Hey there, time traveller!
This article was published 10/2/2016 (1475 days ago), so information in it may no longer be current.
There is some value in having high-profile cabinet ministers living in your city who aren’t embroiled (at least for now) in an out-and-out war with their provincial counterparts.
Thursday and Friday, Natural Resources Minister Jim Carr will host his counterparts from the United States and Mexico at the North American Energy Ministers Meeting in Winnipeg. That may not sound like much — two days of meetings plus some consultation with key stakeholders to talk about strategies on energy — however, it’s the first time in a very long time that Winnipeg has seen some love from its senior cabinet ministers.
Both Shelly Glover and Vic Toews, named Manitoba’s regional ministers under the Harper government, made no secret of their disdain for the provincial NDP government. Mr. Toews, the former MP for Provencher and now a Court of Queen's Bench judge, was named regional minister for Manitoba with the Conservative win in 2006. When he stepped down in 2013, Ms. Glover was given the nod for the senior position.
Both had an icy relationship with the province, and as a result seemed disinterested in doing much to showcase its capital city.
True, the Tories held their convention here in 2008 and the Liberals are poised to do the same thing later this year, but it’s not quite the same as prominent MPs inviting dignitaries and their staff to two days of meetings that showcase the city and the province.
Mr. Toews, a Tory MLA under Gary Filmon, never left his partisanship at the door, constantly antagonizing the NDP, with disputes over infrastructure funding, disaster assistance, the dissolution of the Canadian Wheat Board and control over immigration-settlement services. Mr. Toews once told supporters he was not interested in any federal project in Winnipeg because it didn’t benefit him politically.
Ms. Glover seemed to adopt that same stance with the provincial government, and the city suffered because of it. She was contemptuous of the province, taking it to task for overspending and for making joint infrastructure spending promises on the basis that Ottawa would eventually join in. In 2014, she criticized the decision by the Convictions Review Board to allow Vince Li unescorted day passes from the Selkirk Mental Health Centre. Mr. Li was found not criminally responsible for the death of Tim McLean in 2008. Ms. Glover, on leave from the Winnipeg Police Service while sitting as MP, called the passes an "insult to law-abiding Manitobans.’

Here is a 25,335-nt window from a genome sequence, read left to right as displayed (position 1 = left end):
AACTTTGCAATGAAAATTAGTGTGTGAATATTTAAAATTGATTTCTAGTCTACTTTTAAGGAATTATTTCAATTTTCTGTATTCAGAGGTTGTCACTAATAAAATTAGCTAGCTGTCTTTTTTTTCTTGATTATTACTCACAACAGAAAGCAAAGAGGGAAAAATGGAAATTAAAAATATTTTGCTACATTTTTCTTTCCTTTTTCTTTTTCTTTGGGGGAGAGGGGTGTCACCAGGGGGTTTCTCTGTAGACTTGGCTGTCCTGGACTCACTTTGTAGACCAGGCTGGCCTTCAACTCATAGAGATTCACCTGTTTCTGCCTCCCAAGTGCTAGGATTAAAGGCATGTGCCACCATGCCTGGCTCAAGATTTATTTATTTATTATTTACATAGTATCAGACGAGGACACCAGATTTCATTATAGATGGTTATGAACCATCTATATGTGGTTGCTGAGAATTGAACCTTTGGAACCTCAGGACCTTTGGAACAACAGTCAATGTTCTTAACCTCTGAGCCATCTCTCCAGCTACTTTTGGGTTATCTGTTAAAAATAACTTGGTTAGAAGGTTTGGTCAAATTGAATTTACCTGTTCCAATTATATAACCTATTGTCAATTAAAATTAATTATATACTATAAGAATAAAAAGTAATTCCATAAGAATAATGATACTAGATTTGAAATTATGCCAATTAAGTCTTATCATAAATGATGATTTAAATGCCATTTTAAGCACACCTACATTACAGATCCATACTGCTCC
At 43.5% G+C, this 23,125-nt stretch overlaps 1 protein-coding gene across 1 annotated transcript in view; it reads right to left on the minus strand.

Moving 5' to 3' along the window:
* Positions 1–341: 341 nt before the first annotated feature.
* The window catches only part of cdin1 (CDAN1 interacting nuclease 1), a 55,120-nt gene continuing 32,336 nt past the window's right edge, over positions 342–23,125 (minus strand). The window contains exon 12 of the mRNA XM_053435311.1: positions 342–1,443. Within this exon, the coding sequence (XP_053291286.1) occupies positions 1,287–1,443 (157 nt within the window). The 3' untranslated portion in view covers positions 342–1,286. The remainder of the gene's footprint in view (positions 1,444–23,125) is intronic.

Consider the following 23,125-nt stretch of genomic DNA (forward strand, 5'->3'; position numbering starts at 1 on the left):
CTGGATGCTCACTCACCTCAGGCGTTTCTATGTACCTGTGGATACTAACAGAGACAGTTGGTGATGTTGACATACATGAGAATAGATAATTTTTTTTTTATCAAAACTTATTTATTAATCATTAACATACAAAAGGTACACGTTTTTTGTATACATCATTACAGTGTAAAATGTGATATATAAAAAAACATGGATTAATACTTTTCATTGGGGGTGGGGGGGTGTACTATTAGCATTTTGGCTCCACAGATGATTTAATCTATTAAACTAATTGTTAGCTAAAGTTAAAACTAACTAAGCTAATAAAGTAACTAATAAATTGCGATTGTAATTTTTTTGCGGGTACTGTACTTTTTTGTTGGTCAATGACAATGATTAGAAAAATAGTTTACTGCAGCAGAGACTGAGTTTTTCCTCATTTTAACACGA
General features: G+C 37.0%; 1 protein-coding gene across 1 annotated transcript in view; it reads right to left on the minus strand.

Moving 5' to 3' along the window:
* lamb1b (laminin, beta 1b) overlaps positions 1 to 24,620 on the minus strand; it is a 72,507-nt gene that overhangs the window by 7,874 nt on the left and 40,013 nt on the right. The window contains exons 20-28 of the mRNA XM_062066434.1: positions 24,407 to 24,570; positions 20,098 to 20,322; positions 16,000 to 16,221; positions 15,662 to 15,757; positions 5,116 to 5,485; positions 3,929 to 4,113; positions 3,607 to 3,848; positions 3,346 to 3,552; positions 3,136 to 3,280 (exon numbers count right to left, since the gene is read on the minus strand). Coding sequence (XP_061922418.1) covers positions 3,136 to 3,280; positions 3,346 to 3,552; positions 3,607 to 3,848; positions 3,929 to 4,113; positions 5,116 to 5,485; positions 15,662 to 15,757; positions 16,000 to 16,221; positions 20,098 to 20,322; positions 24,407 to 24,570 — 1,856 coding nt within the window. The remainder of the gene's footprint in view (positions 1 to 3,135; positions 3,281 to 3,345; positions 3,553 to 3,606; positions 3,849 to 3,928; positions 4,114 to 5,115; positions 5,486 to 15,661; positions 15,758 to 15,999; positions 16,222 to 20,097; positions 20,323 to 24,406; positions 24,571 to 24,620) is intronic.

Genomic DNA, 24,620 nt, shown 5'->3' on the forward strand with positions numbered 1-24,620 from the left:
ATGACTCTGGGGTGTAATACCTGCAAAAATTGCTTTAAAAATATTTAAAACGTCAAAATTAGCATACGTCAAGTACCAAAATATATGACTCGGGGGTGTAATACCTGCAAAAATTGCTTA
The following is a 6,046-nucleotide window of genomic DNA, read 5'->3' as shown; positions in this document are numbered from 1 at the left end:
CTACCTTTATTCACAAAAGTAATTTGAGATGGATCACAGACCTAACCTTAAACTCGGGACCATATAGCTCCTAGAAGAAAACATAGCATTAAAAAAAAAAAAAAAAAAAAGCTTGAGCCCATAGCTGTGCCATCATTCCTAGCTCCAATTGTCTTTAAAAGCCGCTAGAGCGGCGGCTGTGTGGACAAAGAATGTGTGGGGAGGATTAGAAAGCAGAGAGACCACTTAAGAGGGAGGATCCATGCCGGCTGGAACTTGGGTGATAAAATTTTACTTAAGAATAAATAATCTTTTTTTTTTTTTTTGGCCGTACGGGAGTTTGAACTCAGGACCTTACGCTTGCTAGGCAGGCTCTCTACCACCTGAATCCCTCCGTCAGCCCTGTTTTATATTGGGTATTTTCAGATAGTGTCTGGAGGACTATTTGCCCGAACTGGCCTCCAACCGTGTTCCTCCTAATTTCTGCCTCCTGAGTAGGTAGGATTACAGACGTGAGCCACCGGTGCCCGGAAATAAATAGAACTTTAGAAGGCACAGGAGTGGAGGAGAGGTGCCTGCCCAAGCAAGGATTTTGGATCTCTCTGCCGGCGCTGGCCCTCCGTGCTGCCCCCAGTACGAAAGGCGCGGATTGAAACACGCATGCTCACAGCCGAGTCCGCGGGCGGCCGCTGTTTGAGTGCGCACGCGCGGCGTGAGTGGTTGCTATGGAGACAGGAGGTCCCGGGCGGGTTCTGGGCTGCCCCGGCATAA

Suffice to say, it wasn’t a productive relationship between the two levels of government, and because of that, there appeared to be little in the way of boosterism for the city or province.
New Democrat Pat Martin, who lost his seat in Winnipeg Centre in the last federal election, commented when Ms. Glover was given her plum assignment: "Let’s face it, the role of a regional minister is to bring home the bacon.’ But that bacon never seemed to make it to the Winnipeg table.
Now Prime Minister Justin Trudeau has gotten rid of the role of regional minister, a long-standing tradition of prime ministers to hand this high-profile assignment to a senior politician to act as the government’s eyes and ears across the country and deal with the provinces, local businesses and interest groups. Under Harper, the number of regional ministers’ offices ballooned, as did their costs, leading to a criticism they were more about PR for the government than actually doing government business.
Winnipeg now has two high-profile cabinet ministers: MaryAnn Mihychuk, the minister of employment, and Mr. Carr. The decision to hold a high-profile meeting here seems like a welcome change of pace and a signal the partisan sniping between the two levels of government may subside, for now. Let’s hope the love continues.
Editorials are the consensus view of the Winnipeg Free Press’ editorial board.